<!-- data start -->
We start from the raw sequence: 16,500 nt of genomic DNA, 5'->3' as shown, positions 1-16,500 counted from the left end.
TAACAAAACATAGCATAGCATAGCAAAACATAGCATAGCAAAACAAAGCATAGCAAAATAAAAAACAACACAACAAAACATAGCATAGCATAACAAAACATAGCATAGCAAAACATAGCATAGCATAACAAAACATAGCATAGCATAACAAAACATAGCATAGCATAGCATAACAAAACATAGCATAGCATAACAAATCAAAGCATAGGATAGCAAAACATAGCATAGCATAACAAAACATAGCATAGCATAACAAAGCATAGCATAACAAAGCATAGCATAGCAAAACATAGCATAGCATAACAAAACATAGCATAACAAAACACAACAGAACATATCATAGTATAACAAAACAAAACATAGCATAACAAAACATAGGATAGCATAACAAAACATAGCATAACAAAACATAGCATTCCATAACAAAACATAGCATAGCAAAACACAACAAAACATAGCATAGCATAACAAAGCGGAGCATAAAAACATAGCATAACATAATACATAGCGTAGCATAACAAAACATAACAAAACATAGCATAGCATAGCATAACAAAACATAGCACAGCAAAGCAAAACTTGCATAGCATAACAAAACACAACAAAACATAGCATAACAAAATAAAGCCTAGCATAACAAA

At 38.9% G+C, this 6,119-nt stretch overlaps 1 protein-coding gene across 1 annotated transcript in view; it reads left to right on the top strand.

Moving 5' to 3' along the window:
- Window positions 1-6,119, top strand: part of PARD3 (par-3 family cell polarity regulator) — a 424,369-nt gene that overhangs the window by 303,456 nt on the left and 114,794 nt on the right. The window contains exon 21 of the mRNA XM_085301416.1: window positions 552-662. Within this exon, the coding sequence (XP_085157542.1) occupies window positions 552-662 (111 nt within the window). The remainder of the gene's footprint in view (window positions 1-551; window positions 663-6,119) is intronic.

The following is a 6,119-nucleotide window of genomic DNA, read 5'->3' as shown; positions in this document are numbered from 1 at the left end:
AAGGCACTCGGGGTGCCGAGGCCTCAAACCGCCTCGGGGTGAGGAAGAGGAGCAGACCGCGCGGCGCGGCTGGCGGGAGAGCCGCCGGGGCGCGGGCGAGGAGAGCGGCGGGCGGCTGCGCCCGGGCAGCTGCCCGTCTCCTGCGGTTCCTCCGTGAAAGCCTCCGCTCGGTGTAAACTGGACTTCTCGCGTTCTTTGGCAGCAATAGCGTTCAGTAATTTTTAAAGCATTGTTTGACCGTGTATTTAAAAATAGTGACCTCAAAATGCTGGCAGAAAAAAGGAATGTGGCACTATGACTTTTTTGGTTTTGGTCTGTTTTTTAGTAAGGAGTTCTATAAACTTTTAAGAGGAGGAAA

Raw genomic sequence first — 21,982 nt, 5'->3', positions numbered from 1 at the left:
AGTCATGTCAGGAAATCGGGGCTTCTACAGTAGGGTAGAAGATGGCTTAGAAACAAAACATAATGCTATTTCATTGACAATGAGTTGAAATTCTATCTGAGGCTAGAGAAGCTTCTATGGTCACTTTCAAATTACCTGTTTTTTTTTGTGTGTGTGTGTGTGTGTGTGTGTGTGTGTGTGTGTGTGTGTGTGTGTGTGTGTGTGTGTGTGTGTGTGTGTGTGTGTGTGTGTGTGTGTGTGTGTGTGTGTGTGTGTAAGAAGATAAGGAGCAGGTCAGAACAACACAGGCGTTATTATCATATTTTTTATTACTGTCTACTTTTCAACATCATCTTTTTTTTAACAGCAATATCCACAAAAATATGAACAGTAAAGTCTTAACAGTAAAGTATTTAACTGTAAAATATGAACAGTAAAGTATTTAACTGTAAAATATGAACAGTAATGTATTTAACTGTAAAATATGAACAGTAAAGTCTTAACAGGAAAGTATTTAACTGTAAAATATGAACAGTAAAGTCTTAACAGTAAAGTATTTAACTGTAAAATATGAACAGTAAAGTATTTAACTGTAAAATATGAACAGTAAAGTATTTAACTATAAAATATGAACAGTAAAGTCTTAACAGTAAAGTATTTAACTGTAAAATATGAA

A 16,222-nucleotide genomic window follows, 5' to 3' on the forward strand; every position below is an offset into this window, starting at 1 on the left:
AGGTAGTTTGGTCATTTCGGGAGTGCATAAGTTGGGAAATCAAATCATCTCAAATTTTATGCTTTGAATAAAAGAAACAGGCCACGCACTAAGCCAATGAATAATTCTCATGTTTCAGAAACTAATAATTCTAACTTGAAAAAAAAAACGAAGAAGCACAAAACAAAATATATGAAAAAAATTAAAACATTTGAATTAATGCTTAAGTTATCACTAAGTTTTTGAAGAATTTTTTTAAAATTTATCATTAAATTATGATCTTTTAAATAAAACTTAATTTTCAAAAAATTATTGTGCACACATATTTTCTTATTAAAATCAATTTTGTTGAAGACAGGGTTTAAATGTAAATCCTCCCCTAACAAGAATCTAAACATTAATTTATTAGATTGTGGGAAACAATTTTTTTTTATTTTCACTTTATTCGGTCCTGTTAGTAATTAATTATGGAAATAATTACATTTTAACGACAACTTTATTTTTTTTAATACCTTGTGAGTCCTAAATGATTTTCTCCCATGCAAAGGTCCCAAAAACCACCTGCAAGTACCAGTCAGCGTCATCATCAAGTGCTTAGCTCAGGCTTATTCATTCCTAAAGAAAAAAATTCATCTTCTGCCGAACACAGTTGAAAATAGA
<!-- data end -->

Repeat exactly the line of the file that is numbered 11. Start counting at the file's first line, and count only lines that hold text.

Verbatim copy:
AGGTAGTTTGGTCATTTCGGGAGTGCATAAGTTGGGAAATCAAATCATCTCAAATTTTATGCTTTGAATAAAAGAAACAGGCCACGCACTAAGCCAATGAATAATTCTCATGTTTCAGAAACTAATAATTCTAACTTGAAAAAAAAAACGAAGAAGCACAAAACAAAATATATGAAAAAAATTAAAACATTTGAATTAATGCTTAAGTTATCACTAAGTTTTTGAAGAATTTTTTTAAAATTTATCATTAAATTATGATCTTTTAAATAAAACTTAATTTTCAAAAAATTATTGTGCACACATATTTTCTTATTAAAATCAATTTTGTTGAAGACAGGGTTTAAATGTAAATCCTCCCCTAACAAGAATCTAAACATTAATTTATTAGATTGTGGGAAACAATTTTTTTTTATTTTCACTTTATTCGGTCCTGTTAGTAATTAATTATGGAAATAATTACATTTTAACGACAACTTTATTTTTTTTAATACCTTGTGAGTCCTAAATGATTTTCTCCCATGCAAAGGTCCCAAAAACCACCTGCAAGTACCAGTCAGCGTCATCATCAAGTGCTTAGCTCAGGCTTATTCATTCCTAAAGAAAAAAATTCATCTTCTGCCGAACACAGTTGAAAATAGA